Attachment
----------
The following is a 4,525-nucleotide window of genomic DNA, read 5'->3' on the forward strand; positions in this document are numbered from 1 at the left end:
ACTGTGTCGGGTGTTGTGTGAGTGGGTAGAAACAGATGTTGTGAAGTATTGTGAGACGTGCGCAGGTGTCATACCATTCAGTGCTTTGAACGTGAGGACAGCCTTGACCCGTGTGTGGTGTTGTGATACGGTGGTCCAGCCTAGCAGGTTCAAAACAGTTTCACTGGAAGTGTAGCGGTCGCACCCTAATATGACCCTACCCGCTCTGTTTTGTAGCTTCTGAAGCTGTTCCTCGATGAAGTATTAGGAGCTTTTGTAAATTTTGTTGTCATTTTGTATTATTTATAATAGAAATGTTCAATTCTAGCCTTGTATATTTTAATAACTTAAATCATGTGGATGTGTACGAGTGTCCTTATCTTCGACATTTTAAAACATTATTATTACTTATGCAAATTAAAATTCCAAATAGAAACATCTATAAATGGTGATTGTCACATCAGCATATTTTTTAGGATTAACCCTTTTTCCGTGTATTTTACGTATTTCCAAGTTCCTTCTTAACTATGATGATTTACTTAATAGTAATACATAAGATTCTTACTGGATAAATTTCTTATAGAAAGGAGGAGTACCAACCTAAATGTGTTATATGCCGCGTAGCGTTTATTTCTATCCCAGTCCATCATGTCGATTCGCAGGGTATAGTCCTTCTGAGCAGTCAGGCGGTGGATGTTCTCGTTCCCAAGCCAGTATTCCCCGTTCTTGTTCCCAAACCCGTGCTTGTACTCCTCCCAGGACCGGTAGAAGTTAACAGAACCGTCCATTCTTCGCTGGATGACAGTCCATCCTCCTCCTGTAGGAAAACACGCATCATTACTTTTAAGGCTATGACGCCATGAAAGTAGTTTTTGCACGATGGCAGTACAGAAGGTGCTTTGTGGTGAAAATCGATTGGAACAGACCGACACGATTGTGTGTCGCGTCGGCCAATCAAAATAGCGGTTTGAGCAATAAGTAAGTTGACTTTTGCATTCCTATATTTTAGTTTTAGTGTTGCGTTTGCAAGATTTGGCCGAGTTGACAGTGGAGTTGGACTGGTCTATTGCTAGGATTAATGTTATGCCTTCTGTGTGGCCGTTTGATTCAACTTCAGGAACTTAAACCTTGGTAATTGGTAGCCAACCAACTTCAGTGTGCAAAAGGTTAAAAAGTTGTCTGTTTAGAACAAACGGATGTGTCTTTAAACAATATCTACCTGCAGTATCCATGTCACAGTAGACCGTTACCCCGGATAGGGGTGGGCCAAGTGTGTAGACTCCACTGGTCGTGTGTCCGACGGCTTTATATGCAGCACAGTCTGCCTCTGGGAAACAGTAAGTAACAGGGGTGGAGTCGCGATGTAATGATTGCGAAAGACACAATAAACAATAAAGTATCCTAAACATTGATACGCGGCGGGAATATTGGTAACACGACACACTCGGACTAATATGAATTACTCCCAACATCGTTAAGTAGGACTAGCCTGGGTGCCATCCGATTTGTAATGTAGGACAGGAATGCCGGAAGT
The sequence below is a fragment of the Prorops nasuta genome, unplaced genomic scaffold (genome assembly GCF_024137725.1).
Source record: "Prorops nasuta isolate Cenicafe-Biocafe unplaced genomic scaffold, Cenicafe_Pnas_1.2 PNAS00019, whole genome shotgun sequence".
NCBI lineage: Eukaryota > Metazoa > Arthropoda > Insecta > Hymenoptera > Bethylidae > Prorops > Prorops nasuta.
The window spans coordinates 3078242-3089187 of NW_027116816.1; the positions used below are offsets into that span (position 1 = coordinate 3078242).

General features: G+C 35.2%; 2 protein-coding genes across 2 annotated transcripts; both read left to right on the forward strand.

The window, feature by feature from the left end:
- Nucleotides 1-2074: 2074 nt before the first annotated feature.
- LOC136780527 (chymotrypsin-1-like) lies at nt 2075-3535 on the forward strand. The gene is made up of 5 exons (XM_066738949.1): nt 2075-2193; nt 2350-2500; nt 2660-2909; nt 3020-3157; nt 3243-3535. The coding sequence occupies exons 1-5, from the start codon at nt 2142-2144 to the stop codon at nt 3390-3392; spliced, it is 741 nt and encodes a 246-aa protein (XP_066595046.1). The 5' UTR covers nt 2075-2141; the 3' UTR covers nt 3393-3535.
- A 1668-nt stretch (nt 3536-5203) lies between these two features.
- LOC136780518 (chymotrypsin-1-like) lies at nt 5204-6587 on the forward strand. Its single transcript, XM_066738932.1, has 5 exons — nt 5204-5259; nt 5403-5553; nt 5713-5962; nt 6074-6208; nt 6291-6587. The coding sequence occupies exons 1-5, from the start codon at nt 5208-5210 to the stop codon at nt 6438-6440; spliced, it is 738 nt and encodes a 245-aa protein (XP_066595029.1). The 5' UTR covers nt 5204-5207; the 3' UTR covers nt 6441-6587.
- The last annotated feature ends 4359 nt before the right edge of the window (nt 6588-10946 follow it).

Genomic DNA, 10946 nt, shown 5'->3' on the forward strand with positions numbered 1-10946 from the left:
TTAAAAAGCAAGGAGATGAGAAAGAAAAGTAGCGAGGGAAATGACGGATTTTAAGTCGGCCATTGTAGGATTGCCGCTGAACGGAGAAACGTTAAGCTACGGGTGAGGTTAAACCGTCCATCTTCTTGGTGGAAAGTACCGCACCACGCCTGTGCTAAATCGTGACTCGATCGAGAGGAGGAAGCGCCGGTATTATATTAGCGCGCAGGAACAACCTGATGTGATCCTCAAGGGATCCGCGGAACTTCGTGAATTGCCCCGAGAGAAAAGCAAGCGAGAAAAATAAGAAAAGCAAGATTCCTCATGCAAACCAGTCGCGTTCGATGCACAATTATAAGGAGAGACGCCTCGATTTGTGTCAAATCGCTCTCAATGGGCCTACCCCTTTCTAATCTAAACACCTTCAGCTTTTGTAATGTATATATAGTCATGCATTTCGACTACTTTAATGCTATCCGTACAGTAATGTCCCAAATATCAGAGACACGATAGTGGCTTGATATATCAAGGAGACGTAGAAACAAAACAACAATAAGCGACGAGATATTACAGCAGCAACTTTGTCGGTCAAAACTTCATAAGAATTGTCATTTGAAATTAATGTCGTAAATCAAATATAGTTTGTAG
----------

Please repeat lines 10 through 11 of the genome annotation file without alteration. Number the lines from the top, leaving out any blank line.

- LOC136780527 (chymotrypsin-1-like) lies at nt 2075-3535 on the forward strand. The gene is made up of 5 exons (XM_066738949.1): nt 2075-2193; nt 2350-2500; nt 2660-2909; nt 3020-3157; nt 3243-3535. The coding sequence occupies exons 1-5, from the start codon at nt 2142-2144 to the stop codon at nt 3390-3392; spliced, it is 741 nt and encodes a 246-aa protein (XP_066595046.1). The 5' UTR covers nt 2075-2141; the 3' UTR covers nt 3393-3535.
- A 1668-nt stretch (nt 3536-5203) lies between these two features.